What “sort” of person society desires is a question Plath contemplates over the course of the poem. The next several lines catalog symbols of disability: a “glass eye,” “false teeth,” a “crutch,” a “brace,” a “hook,” a “rubber breast,” and a “rubber crotch.” Though one would think such handicaps would pose an obstacle to employment, the interviewer seems angry when the applicant responds that he has no disabilities:

No, no?  Then

How can we give you a thing?” (Plath 6-7).

The fact that the speaker wants him to be impaired indicates the position requires some level of disablement and demands the candidate adopt something artificial.

In the second stanza, we finally learn what position the applicant is interviewing for: the role of husband; however, as the poem progresses, the interaction between the speaker and applicant becomes less of an interview and more of a commercial:

Open your hand.

Empty? Empty. Here is a hand

To fill it and willing

To bring teacups and roll away headaches

And do whatever you tell it.

Will you marry it?” (Plath 9-14).  

Interestingly, here Plath portrays modern marriage as a commercial transaction in which women are objects to be sold. The woman’s objectification is made clear from her first introduction as a “hand.” Rather than name the potential wife or even introduce her as a complete, functioning body, Plath presents her only as a “hand,” a fragment of a complete person, thus objectifying her. The word “hand” immediately evokes marriage (as in, to take “one’s hand”). By identifying the woman only as a “hand”-a potent symbol of matrimony-Plath reveals the devastating extent to which the role of wife comprises a woman’s selfhood.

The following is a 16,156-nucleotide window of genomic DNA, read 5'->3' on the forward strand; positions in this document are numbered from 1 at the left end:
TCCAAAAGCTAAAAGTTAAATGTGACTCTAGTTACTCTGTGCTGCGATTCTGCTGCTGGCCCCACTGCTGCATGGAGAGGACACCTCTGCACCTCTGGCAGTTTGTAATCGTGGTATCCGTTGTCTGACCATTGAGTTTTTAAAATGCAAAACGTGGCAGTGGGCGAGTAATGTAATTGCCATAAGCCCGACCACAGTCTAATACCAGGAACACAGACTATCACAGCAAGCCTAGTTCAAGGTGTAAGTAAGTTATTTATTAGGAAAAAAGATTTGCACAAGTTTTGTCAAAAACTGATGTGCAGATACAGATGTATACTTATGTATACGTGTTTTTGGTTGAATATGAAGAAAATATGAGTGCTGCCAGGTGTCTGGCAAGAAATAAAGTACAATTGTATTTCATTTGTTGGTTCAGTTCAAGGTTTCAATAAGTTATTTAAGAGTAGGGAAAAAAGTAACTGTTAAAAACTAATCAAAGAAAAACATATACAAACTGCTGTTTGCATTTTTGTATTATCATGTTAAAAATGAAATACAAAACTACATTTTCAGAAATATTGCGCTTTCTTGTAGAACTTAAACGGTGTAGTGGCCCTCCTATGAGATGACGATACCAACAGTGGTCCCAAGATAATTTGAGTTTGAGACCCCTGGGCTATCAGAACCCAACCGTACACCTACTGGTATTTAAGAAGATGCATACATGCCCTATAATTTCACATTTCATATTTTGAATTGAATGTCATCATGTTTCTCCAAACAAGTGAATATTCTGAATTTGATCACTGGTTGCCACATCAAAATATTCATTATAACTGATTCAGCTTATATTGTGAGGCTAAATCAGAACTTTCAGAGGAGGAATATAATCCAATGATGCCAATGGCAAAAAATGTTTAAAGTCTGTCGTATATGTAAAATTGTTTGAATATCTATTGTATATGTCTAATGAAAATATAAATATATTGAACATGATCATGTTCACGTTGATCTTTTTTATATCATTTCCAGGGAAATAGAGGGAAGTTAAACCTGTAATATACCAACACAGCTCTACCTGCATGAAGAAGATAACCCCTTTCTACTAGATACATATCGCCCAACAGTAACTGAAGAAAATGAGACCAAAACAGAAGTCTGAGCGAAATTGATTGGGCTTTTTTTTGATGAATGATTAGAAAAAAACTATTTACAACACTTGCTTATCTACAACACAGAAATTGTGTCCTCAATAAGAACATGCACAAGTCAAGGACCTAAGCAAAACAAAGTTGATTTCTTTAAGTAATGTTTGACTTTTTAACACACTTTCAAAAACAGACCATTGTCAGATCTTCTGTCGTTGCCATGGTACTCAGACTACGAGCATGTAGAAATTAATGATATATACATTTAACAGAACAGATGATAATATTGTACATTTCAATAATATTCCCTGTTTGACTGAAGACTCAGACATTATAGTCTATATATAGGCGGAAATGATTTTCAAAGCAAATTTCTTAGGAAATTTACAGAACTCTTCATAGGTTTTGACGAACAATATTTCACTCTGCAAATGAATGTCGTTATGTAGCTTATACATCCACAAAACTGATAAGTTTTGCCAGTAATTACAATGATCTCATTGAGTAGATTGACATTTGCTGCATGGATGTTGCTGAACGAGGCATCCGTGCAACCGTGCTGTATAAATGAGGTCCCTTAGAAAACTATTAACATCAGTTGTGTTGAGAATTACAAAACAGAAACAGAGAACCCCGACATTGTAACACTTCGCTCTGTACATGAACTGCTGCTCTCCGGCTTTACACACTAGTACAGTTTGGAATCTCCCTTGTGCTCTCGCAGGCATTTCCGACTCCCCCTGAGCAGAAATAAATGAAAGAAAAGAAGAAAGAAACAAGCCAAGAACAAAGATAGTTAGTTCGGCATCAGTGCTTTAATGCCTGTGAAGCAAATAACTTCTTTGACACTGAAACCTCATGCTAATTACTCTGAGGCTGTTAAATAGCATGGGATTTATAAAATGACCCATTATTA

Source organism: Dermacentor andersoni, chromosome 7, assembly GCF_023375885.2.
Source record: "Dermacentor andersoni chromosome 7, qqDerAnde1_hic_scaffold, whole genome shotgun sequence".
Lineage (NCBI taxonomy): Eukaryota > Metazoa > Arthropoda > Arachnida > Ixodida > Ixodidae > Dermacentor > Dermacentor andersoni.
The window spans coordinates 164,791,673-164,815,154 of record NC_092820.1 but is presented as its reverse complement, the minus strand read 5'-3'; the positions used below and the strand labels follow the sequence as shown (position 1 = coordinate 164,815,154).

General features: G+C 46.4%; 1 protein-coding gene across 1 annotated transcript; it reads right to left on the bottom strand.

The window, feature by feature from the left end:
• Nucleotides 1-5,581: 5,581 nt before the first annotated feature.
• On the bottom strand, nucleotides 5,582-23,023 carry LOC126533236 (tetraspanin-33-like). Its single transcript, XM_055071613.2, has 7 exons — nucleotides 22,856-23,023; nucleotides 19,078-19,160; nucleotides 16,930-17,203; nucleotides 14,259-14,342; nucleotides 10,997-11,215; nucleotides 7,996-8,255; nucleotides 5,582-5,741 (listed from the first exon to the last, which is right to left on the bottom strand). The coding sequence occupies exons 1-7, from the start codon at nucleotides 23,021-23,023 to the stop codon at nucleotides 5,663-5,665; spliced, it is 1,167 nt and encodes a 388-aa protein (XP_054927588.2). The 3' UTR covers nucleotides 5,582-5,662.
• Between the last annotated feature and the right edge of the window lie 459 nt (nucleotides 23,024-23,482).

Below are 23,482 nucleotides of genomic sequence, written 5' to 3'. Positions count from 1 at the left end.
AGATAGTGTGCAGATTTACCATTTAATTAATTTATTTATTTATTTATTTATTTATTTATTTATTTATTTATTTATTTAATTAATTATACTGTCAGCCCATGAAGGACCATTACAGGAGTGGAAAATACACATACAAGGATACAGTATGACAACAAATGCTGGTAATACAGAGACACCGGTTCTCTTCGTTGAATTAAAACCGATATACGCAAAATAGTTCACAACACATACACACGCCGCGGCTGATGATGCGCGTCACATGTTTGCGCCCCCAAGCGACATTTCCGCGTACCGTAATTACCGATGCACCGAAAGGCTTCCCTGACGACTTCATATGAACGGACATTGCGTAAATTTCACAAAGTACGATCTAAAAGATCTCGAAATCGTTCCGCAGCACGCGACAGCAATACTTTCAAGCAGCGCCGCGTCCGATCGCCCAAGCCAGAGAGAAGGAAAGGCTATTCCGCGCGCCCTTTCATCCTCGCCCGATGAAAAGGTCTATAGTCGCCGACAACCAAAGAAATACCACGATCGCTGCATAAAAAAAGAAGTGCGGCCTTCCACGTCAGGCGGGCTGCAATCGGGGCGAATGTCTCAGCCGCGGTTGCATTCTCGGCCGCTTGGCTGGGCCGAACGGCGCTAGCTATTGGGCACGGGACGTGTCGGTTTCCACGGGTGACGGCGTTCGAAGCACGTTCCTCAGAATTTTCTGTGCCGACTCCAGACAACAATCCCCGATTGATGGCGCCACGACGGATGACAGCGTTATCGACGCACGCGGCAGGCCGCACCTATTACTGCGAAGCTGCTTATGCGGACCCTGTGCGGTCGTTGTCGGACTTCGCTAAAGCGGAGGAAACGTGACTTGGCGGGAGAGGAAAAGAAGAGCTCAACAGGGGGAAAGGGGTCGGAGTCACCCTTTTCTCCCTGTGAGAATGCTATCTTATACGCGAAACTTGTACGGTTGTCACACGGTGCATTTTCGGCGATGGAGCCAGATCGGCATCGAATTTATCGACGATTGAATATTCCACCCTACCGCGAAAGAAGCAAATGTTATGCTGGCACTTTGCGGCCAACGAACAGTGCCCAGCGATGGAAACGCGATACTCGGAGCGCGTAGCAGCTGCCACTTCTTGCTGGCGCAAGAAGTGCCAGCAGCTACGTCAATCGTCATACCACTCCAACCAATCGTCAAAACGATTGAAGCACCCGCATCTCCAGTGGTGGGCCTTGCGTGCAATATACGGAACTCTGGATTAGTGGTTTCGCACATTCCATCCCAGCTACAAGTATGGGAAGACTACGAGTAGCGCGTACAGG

More important is what the hand does in the poem. The hand does not sit stagnant but rather “brings” teacups and “rolls” away headaches for her husband-to-be, an indisputable symbol of women’s submission to men. The unmistakably domestic character of the verbs reinforce this image of a woman’s role in the home. By employing images that connote ill health and depicting the wife as healer of such ailments, Plath again suggests society imagines the modern woman’s proper role is as a caregiver.

4186-3187